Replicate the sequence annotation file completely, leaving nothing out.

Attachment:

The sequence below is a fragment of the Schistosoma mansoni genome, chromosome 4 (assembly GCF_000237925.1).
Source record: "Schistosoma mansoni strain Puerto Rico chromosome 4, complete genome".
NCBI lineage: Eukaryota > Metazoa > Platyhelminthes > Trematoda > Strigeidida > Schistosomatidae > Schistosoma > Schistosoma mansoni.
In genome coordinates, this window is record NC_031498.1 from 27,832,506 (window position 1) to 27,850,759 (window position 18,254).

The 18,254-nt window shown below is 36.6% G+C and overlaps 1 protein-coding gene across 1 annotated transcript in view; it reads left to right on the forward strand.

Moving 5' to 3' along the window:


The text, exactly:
The sequence below is a fragment of the Schistosoma mansoni genome, chromosome 4 (assembly GCF_000237925.1).
Source record: "Schistosoma mansoni strain Puerto Rico chromosome 4, complete genome".
NCBI lineage: Eukaryota > Metazoa > Platyhelminthes > Trematoda > Strigeidida > Schistosomatidae > Schistosoma > Schistosoma mansoni.
In genome coordinates, this window is record NC_031498.1 from 27,832,506 (window position 1) to 27,850,759 (window position 18,254).

The 18,254-nt window shown below is 36.6% G+C and overlaps 1 protein-coding gene across 1 annotated transcript in view; it reads left to right on the forward strand.

Moving 5' to 3' along the window: